The Glorification of Piracy – and other Forgotten History

My son thinks pirates are great.

How did we get to that?  Pirates were murdering thugs who stole and killed freely, inflicting unspeakable torment on their victims.  Have you ever stopped to think about “walking the plank” for example.  A form of enforced suicide with a lingering death.  People on a ship far from the protection of the law literally having to fight for their lives against people much more experienced.  And yet we see Pirate parties for little boys (and Princess parties for little girls, but don’t get me started on that).

When on holiday in the Canary Islands a few years ago we saw a children’s disco where there were a number of songs with actions (“heads, shoulders, knees and toes”, that sort of thing).  In one of the sequences there was a bit where the children ran around with their arms spread out as planes to the sound of a funked-up dambusters march.  This is within living memory of an overnight attack which killed 1,294 civilians drowned in the waters from the breached dams.  We were a mixed European Group including quite a few elderly Germans, any of whom might have been touched by that raid.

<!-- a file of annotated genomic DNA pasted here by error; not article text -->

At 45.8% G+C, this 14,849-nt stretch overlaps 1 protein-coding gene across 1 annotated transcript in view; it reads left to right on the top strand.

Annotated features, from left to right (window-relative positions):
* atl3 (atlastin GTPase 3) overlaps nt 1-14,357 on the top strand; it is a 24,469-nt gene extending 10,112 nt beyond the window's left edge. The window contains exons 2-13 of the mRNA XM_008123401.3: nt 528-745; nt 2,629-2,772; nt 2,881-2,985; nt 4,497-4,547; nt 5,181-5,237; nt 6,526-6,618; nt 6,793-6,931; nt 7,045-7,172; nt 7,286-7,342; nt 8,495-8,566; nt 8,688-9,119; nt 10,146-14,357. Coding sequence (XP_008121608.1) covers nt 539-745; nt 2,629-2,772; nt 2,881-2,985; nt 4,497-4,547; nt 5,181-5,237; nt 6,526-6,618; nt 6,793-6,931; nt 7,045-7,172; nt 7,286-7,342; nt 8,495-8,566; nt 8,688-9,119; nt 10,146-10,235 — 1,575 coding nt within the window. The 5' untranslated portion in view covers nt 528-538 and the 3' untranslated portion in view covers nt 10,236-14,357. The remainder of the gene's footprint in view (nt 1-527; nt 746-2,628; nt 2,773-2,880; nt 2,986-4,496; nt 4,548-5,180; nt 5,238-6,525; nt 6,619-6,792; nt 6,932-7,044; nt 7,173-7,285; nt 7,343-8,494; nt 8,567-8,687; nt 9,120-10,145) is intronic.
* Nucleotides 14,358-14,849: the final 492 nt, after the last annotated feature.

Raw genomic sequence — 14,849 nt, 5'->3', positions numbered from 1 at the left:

I’ve never been to the London Dungeon; I really don’t think I want to go (though may get dragged round it at some point).  I am uneasy about those who visit sites of former concentration camps as a tourist experience.

I’m not suggesting we should wallow in past horror, but a certain sense of collective taste might be useful, a certain deference to the people for whom it was real at the time – people like us.  

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